Use in Children and Pregnant Women

Danaparoid has been used in a small number of pediatric patients (Saxon et al., 1999; Bidlingmaier et al., 2005; see Chapter 20). For 33 of 34 children aged between 2 wk and 17 yr, danaparoid was used for the treatment of HIT. Sixteen children were treated with danaparoid for various indications, including maintenance of catheter patency, renal failure, cardiac surgery, and thrombosis. In general, it was noted that children, particularly infants, often required higher doses of danaparoid than adults on a weight-adjusted basis. Twenty-six children survived (78.8%), five died, and for two, there is no outcome information. The causes of death were thrombotic (one of three patients with a thrombotic event), bleeding (two of four patients with a major bleeding event), treatment withdrawn (one), and septicemia-induced multiple organ failure (one). Overall, danaparoid appeared safe and effective in children, except in cases requiring CPB, since this was associated with three of the four major bleeds.

Danaparoid is reported to have been used in at least 32 pregnancies complicated by HIT (Lindhoff-Last et al., 2005). All had a history of thrombosis, either acute or during a previous pregnancy. Danaparoid therapy was initiated in the first trimester in 18/32 (56.3%) and continued for up to 34 wk. The doses used were the same as those in non-pregnant women for the same indications. In 24 pregnancies (75%) carried to term, normal babies were delivered either vaginally or by caesarian section, although in some a maternal adverse event (usually associated with a placental abnormality) occurred. In eight pregnancies, danapar-oid was stopped prematurely. In two patients, this was because of successful short-term use (no further follow-up). Early fetal death occurred in three pregnancies, two in association with the maternal antiphospholipid syndrome, the other a therapeutic abortion necessitated by a maternal amputation due to thrombosis extension in the second trimester. In two pregnancies, major bleeds occurred, one due to placental abruption (fatal bleeding followed caesarian section in a Jehovah's Witness) after 24 wk of problem-free danaparoid use, and one due to placenta previa with fatal cardiopulmonary complications after caesarian section. One pregnancy was complicated by the onset of hemolysis, elevated liver enzymes, low platelets (HELLP) syndrome, which manifested 6 wk into treatment with danaparoid. Danaparoid was replaced by warfarin and aspirin, but 2 wk later an emergency caesarian was needed because of impaired fetal growth and the premature, 24 wk, neonate died 2 days later of pulmonary hemorrhage.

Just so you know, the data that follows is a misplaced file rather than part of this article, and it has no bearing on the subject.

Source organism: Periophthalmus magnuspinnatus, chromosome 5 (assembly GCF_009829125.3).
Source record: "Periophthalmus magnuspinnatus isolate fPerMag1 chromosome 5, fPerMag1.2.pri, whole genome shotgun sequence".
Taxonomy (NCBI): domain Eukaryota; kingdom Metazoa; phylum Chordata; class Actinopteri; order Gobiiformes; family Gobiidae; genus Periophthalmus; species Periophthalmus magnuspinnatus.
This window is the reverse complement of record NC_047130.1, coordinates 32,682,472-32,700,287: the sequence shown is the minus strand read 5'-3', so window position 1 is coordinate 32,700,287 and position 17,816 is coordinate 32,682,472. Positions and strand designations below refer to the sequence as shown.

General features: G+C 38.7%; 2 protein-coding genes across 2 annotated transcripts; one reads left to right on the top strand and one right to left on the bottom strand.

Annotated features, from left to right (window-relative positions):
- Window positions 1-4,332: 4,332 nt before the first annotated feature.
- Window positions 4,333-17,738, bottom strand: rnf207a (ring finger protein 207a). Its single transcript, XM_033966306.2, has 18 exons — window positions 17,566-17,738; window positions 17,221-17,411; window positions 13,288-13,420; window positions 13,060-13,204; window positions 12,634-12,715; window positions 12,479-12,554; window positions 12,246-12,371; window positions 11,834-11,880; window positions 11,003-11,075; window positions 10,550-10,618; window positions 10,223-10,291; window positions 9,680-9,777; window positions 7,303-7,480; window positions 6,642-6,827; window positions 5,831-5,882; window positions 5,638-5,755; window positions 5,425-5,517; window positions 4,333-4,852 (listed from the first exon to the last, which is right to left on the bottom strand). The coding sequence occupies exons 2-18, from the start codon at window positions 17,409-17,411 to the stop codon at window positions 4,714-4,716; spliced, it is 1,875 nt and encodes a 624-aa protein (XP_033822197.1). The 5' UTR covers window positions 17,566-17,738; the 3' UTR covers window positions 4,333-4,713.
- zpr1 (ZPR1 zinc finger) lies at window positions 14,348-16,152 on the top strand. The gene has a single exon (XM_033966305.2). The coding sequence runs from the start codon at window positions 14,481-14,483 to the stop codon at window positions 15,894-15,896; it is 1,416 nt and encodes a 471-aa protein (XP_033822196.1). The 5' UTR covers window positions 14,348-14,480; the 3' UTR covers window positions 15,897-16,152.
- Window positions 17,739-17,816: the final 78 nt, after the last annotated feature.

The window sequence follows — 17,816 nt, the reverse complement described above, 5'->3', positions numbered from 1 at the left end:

In five infants' cord plasma no anti-Xa activity could be detected and four breast milk samples obtained from mothers continuing danaparoid postpartum had virtually undetectable anti-Xa activity. Thus, at least the main antithrombotic subfraction of danaparoid does not cross the placenta, and the tiny amounts that appear in the breast milk are probably hydrolyzed in the infant's stomach (Lindhoff-Last and Bauersachs, 2002). No increase in postpartum bleeding in 22 danaparoid-treated pregnant mothers was reported. The 19 treatment outcomes in non-HIT pregnancies were similar (Lindhoff-Last et al., 2005).

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